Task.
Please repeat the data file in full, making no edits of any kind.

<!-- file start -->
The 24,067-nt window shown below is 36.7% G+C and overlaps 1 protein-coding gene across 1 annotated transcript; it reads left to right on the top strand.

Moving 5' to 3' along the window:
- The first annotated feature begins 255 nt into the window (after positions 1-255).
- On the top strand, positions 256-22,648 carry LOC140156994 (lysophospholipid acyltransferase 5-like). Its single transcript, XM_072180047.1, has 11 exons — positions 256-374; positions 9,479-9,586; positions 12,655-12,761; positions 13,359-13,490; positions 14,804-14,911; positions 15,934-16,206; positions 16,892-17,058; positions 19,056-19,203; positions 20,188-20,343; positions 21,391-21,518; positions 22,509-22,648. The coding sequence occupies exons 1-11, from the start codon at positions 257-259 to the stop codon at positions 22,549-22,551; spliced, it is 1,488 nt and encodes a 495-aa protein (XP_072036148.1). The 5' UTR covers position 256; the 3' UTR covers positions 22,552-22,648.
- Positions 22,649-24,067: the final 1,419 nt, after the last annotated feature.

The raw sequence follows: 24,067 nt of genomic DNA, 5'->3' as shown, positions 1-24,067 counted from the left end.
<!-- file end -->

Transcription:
The 24,067-nt window shown below is 36.7% G+C and overlaps 1 protein-coding gene across 1 annotated transcript; it reads left to right on the top strand.

Moving 5' to 3' along the window:
- The first annotated feature begins 255 nt into the window (after positions 1-255).
- On the top strand, positions 256-22,648 carry LOC140156994 (lysophospholipid acyltransferase 5-like). Its single transcript, XM_072180047.1, has 11 exons — positions 256-374; positions 9,479-9,586; positions 12,655-12,761; positions 13,359-13,490; positions 14,804-14,911; positions 15,934-16,206; positions 16,892-17,058; positions 19,056-19,203; positions 20,188-20,343; positions 21,391-21,518; positions 22,509-22,648. The coding sequence occupies exons 1-11, from the start codon at positions 257-259 to the stop codon at positions 22,549-22,551; spliced, it is 1,488 nt and encodes a 495-aa protein (XP_072036148.1). The 5' UTR covers position 256; the 3' UTR covers positions 22,552-22,648.
- Positions 22,649-24,067: the final 1,419 nt, after the last annotated feature.

The raw sequence follows: 24,067 nt of genomic DNA, 5'->3' as shown, positions 1-24,067 counted from the left end.